Believers who repent of the grave sins and come to Jesus Christ in sincerity know of the weight lifted from their hearts by the forgiveness of Jesus Christ.

Jesus answered the questioned asked by John if He was the "Coming One". Jesus told John's disciples to tell John what they heard and saw. St. Matthew's Gospel in the eleventh chapter tells the disciples saw: "The blind see and the lame walk; the lepers are cleansed and the deaf hear; the dead are raised up and the poor have the gospel preached to them." (Mt. ll5)

Believers who come to Church have the Gospel preached to them every Divine Liturgy. Believers who are attentive to the teachings of Christ, who are attentive to the teachings of the Church, the services of the Church, to the lives of the saints, come to know first hand of the healings of the Christ that take place.

The Sacrament of Holy Unction is served in Orthodox Churches often during Holy Week but also at other times of the year. When one attends the services over an extended period of time, the accounts of people being healed becomes known. Certainly spiritual healing is a reality for those who come to Christ in faith.

St. Apostle Paul told the Corinthians: "If anyone is in Christ, he is a new creation; old things have passed away; behold, all things have become new." (II Cor. 5:17) The joy of the newness in Christ is evident at Holy Baptism and Chrismation. It is evident when adult sinners make a complete turnabout in the way they live their lives.

John the Baptist was at the forefront of Jesus' earthly ministry. John was present when the Trinity was made manifest in the Jordan. We look back centuries to John. We remember John in the present.

In the Vespers each year for the Synaxis of St. John the Baptist we have a portent of the hope in Christ. As we celebrate the Vespers, we beseech the Glorious Prophet and Forerunner John to entreat Christ that we may escape the waves of turmoil which are to come.

Each day of the liturgical year commemorating St. John the Baptist is a source of education for the believers. Each day is a time to learn more about St. John. Each day is a time to redevote our lives to Christ.

The Vespers for the Beheading of St. John marks his beheading in the present. Time is transcended in the service. Each year when Vespers of the Beheading is celebrated, we hear: "Today the prophet among prophets, the greatest of the prophets, was sanctified to the service of the Lord from his mother's womb, was beheaded by the iniquitous king."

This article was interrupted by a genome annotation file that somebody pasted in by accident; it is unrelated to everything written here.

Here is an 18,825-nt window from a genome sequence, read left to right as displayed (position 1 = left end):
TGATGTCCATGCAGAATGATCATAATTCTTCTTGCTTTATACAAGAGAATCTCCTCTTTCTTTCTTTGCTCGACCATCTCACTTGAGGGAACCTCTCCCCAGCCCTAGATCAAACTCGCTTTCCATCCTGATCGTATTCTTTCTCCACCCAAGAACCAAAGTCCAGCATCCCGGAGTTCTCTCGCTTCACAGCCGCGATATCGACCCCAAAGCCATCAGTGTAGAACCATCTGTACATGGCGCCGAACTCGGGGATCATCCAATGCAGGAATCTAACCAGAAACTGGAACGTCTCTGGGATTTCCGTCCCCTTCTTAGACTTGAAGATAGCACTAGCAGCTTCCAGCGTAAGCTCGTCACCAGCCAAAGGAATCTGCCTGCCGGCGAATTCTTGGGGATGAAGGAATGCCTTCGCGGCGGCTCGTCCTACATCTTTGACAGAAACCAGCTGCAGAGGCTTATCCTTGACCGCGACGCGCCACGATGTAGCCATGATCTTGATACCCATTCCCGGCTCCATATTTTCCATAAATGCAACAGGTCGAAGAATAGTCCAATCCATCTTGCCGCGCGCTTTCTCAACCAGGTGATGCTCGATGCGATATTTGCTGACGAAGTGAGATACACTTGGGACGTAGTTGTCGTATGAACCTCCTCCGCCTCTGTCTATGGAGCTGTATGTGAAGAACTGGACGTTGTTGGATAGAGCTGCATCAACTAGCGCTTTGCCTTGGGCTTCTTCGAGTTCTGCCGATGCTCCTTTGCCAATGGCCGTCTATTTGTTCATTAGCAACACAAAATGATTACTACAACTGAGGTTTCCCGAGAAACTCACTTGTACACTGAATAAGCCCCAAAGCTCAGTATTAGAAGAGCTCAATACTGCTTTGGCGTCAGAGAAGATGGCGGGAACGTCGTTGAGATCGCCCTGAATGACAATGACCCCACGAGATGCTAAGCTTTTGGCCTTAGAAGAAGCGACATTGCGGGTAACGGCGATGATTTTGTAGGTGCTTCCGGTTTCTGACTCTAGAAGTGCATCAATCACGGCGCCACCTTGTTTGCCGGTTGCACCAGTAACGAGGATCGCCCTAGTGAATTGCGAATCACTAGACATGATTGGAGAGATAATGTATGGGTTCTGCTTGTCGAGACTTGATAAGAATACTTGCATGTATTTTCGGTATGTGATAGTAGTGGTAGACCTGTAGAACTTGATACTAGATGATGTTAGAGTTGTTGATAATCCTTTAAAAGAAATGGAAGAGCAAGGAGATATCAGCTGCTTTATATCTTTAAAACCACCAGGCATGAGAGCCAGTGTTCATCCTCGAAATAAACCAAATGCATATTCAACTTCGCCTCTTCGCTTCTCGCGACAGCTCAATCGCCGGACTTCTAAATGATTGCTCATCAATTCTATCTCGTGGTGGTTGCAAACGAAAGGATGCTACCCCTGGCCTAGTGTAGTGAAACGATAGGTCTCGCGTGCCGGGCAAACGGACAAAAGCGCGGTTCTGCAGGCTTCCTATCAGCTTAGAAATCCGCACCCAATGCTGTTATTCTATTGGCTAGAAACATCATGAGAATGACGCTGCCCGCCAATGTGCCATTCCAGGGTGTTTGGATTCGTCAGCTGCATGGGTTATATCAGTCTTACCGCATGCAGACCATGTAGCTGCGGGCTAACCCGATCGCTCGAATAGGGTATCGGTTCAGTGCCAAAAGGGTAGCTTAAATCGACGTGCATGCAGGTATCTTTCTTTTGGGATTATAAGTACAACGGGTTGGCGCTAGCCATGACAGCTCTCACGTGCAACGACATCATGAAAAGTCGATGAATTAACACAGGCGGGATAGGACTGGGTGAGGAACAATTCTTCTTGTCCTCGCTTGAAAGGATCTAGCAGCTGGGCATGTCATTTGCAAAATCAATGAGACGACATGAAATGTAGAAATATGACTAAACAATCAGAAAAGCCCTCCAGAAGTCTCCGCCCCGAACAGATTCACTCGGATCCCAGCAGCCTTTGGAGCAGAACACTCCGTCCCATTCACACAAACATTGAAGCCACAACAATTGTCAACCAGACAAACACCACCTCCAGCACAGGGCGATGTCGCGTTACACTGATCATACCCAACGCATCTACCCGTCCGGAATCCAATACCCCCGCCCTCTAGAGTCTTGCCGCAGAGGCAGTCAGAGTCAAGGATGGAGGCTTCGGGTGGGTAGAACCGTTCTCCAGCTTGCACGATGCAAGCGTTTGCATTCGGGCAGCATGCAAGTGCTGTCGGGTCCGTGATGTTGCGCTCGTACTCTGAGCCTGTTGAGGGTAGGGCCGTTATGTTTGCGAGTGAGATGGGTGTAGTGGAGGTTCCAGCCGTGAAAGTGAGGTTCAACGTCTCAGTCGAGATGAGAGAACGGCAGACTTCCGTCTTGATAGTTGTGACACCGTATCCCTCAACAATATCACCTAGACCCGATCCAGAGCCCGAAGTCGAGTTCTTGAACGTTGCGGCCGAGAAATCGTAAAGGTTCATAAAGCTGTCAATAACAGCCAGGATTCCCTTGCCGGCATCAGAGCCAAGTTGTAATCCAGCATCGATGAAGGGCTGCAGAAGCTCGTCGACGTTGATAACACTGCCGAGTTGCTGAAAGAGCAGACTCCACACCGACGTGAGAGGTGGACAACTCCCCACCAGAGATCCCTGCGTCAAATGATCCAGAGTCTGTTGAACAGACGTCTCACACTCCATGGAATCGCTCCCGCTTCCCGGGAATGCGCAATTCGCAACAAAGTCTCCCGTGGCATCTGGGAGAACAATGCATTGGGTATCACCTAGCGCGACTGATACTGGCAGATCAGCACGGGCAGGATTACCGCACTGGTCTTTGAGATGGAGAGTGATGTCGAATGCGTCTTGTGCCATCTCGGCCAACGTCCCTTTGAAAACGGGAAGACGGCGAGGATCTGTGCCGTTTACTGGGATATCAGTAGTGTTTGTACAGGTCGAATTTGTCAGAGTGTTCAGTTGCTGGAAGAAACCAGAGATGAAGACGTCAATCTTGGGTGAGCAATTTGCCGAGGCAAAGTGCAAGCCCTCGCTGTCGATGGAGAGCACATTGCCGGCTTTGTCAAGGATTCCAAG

We have to think carefully about the implications of the vesperal reference to the present. In what ways is John being beheaded today? Certainly the many wars against Christianity that are occurring in different forms must be considered in this context.

St. NIKOLAI (Velimirovic) in The Prologue From Ochrid made the interesting observation that while John the Baptist lived, he did not work a single miracle. However St. John's relics have the blessed power of working miracles. This observation is recorded in the account of the Finding of the Head of St. John the Baptist.

The experience of venerating the relics of saints is memorable. Orthodox Christians having the opportunity to travel to locations where relics are located remember and cherish the blessed experience.

In his commentary on St. John the Baptist, St. NIKOLAI captured the uniqueness of St. John among prophets. St. Bishop NIKOLAI wrote: "John differs from all the other prophets in that he had the joy of showing forth to the world the One Whom he had foretold."

The holy prophets of God help us to understand better the birth of Christ. The holy prophets of God help us to understand better the culture of which they were a part. The holy prophets of God help us to think about the work of God through the centuries.

Each person must work out his or her salvation. This is done through choices made. This is done through serious participation in the Holy Sacraments. This is done through prayer and fasting and almsgiving.

We find rest for our souls when we turn to Christ. We find rest for our souls when we take Christ's yoke upon us. Jesus invites each person to come to Him. His invitation is: "Come to Me, all you who labor and are heavy laden, and I will give you rest." (Mt. ll:28)

Active Orthodox Christians will find references to St. John the Baptist throughout the year. Indeed, every Tuesday is dedicated to St. John the Baptist. A week does not pass without the Church taking time to remember St. John the Baptist.

To grow in Christ, we must learn more about Christ. We must learn more about those who experienced the closeness with Him that can help us with our interest in drawing closer to Christ.

St. John the Baptist continues to be honored throughout the centuries for his relationship with Jesus Christ. When we learn more about St. John, we learn more about the life with Christ.